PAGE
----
Joseph Lister, the English surgeon who developed antiseptic surgery and the use of chemical disinfectants, stated: "I am a believer in the fundamental doctrines of Christianity."
Karl von Linnaeus (1707-1778) was the pioneer of modern botany. He laid the foundation of natural history by devising a system of classification whereby any plant or animal could be identified and related to an overall plan. He introduced the method of naming each type of living being with universal terms that could be recognised in any language. He used the Bible to provide the framework for scientific classification of plants and animals.
James Simpson (1811-1870), the founder of gynaecology and anaesthetics, was inspired by the Scriptural passage that God had made Adam fall into a deep sleep before taking the rib from him, to develop chloroform, and pioneer the beginnings of modern surgical anaesthetics. Before this, operations were conducted on conscious patients.
Matthew Fontaine Maury (1806-1873), the father of modern oceanography and hydrology, derived many of his ideas from the Bible. He was the first person to chart shipping routes throughout the world, pioneered the establishment of sea-lanes and made possible the laying of electric cables across the ocean floor. Maury was inspired by a verse from the Bible (Psalm 8:8, which speaks of the fish that passed through "the paths of the seas"). Maury declared that: "The Bible is true and science is true … the Bible is authority for everything it touches … God is the Great Architect Who planned it all."
Bible Based Christianity Laid the Foundations of Science
It has been pointed out that science could not have developed amongst those who worship Allah, because of Islam's fatalism. Nor could science have been birthed from Hinduism or Buddhism, because of their belief that the world is an illusion. Neither could modern science have risen in our modern humanistic culture, because of the humanist's belief that life is irrational and illogical. By rejecting the notion of absolutes, humanists reject the very foundation of science. If there are no absolutes in nature, then results in experimentation can only be relative. If everything is relative, then engineering, and other branches of science, becomes impossible.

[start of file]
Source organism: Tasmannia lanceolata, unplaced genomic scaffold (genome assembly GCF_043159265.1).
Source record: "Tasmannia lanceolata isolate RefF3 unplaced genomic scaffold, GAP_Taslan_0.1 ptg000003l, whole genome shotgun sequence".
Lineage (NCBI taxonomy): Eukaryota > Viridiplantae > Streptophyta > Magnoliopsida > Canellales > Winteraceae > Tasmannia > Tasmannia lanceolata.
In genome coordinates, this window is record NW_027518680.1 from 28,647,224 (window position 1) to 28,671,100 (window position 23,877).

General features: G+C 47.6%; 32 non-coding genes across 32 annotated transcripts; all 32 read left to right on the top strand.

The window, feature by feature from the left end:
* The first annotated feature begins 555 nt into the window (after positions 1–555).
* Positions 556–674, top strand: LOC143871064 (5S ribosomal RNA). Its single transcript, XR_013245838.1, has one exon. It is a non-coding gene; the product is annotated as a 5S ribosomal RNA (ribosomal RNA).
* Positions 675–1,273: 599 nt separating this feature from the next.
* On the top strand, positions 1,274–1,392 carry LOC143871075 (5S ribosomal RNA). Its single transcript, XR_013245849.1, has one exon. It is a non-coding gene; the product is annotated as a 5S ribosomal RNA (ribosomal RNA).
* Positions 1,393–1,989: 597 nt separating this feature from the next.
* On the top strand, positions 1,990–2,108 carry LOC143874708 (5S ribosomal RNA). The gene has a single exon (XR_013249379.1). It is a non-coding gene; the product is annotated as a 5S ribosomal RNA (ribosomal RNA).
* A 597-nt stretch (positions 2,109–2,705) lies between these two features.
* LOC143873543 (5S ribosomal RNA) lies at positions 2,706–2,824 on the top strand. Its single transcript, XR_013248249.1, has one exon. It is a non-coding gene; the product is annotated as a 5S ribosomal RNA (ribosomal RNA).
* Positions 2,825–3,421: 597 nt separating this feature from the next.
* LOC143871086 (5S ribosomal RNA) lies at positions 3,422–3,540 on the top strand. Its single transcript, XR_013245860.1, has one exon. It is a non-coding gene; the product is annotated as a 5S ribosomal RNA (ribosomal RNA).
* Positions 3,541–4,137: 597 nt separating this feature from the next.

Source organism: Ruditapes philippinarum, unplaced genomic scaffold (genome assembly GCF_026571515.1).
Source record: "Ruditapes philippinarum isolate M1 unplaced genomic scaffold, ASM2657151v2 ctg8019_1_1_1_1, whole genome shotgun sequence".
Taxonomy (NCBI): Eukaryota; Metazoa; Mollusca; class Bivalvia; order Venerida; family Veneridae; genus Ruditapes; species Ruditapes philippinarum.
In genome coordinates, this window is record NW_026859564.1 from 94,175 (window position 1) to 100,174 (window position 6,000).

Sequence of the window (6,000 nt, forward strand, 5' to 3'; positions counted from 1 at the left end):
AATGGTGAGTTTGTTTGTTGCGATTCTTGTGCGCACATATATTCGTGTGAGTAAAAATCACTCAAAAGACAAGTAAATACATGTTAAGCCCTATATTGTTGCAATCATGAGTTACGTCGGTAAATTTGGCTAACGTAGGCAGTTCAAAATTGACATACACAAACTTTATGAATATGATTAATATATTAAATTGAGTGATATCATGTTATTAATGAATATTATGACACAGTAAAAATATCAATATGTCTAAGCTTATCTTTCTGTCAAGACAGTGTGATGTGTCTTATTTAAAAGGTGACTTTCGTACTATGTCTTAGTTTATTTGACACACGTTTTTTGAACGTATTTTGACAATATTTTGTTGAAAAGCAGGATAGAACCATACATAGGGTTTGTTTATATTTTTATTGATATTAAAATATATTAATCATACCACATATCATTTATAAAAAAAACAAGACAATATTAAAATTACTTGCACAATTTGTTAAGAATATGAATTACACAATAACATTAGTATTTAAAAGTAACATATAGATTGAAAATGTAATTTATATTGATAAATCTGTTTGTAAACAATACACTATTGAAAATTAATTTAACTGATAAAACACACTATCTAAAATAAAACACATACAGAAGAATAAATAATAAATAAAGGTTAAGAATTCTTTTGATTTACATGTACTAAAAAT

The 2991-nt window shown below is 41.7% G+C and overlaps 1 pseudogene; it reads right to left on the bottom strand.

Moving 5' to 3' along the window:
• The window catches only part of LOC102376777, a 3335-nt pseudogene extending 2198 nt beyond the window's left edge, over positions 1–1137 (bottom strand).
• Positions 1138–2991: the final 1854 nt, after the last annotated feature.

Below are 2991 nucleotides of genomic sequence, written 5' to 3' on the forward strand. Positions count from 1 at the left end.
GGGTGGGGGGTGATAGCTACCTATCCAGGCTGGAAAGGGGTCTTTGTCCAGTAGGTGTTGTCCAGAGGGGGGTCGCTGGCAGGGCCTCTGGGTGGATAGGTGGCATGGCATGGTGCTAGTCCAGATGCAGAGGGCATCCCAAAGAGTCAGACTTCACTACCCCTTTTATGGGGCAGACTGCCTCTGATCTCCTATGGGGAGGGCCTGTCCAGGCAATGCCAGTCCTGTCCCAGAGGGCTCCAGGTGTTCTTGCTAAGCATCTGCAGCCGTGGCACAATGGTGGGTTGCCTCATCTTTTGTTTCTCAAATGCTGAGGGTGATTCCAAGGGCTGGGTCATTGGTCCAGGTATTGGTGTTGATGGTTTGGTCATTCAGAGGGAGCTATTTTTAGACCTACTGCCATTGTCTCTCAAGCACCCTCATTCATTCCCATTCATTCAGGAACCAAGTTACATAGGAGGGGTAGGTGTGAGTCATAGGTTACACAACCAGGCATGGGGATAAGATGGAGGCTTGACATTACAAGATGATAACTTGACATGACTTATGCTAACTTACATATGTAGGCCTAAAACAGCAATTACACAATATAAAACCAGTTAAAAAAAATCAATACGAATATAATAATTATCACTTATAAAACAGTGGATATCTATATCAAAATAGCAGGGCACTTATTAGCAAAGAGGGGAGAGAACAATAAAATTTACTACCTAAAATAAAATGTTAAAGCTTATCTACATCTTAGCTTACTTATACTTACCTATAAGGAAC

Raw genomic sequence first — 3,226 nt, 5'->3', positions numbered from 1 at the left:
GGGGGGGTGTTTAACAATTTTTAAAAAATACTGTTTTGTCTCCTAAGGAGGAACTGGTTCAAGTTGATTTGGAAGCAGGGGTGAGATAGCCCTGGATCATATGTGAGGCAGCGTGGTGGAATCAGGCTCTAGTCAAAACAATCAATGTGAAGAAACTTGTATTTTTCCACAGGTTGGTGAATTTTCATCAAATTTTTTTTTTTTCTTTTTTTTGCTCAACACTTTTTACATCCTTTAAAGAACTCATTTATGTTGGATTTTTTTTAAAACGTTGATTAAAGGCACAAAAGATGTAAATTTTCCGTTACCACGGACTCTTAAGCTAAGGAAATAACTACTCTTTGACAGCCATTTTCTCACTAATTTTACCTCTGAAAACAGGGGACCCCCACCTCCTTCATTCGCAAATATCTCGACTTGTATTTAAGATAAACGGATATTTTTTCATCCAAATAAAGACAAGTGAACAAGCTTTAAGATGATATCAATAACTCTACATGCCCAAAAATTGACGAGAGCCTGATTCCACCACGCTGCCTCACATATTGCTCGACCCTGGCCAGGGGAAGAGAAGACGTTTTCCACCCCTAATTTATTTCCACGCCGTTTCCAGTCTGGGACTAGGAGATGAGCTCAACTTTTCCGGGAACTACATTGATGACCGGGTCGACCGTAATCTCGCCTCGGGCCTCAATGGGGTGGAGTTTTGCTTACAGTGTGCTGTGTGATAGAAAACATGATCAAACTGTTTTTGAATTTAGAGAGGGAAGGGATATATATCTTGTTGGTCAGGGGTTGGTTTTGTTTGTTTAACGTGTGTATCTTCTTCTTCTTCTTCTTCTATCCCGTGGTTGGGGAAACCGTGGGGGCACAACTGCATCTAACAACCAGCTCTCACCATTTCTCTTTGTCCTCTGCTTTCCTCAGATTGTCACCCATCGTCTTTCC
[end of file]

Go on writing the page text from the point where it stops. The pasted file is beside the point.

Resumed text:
Design, Order and Purpose
A proper, philosophical base for investigating the universe was needed and only the Christian doctrine of Creation has provided that base. The Creator established Laws for people and Laws for the natural world. A created universe was expected to have design, order and purpose. Man using his created, rational mind, could study this ordered universe in a rational way and seek to discover its laws. Modern science is based upon this assumption of scientific law.
Ethical Basis for Science
In addition, the moral laws given by the Creator established the ethical basis for science. Scientists must be honest and truthful. If this universe were not created, if it is merely the product of chance, then no intelligence would be involved. There could be no reason to expect such a universe to operate in a rational or consistent way. Man's mind would also be the product of chance and would not be capable of reason or logic. Hence, a materialistic philosophy could not provide any foundation for science. Many ardent atheists dominate science today, but they are working off the foundations and pre-suppositions of Christianity.
The Reformation Laid the Foundations for the Scientific Revolution
The irrefutable fact is that Christianity gave birth to modern science. The scientific revolution began in the Protestant Reformation and the Bible played a vital part in the development of scientific discovery. Every major branch of science was developed by a Bible-believing Christian. The Bible essentially created science.
Thank God for Medical Care
When we get into a car, start the engine, turn on the lights, drive to a hospital, receive an anaesthetic before an operation and have an effective operation done in a germ-free environment, we need to remember that we owe it to the Reformation.
Joy to the World
As Isaac Watts declared in his great Christmas carol: "Joy to the World", Jesus makes His blessings flow "far as the curse is found."
"No more let sins and sorrows grow, nor thorns infest the ground; He comes to make His blessings flow, far as the curse is found, far as the curse is found, far as, far as, the curse is found."
Dr. Peter Hammond
Africa Christian Action
PO Box 23632
Cape Town South Africa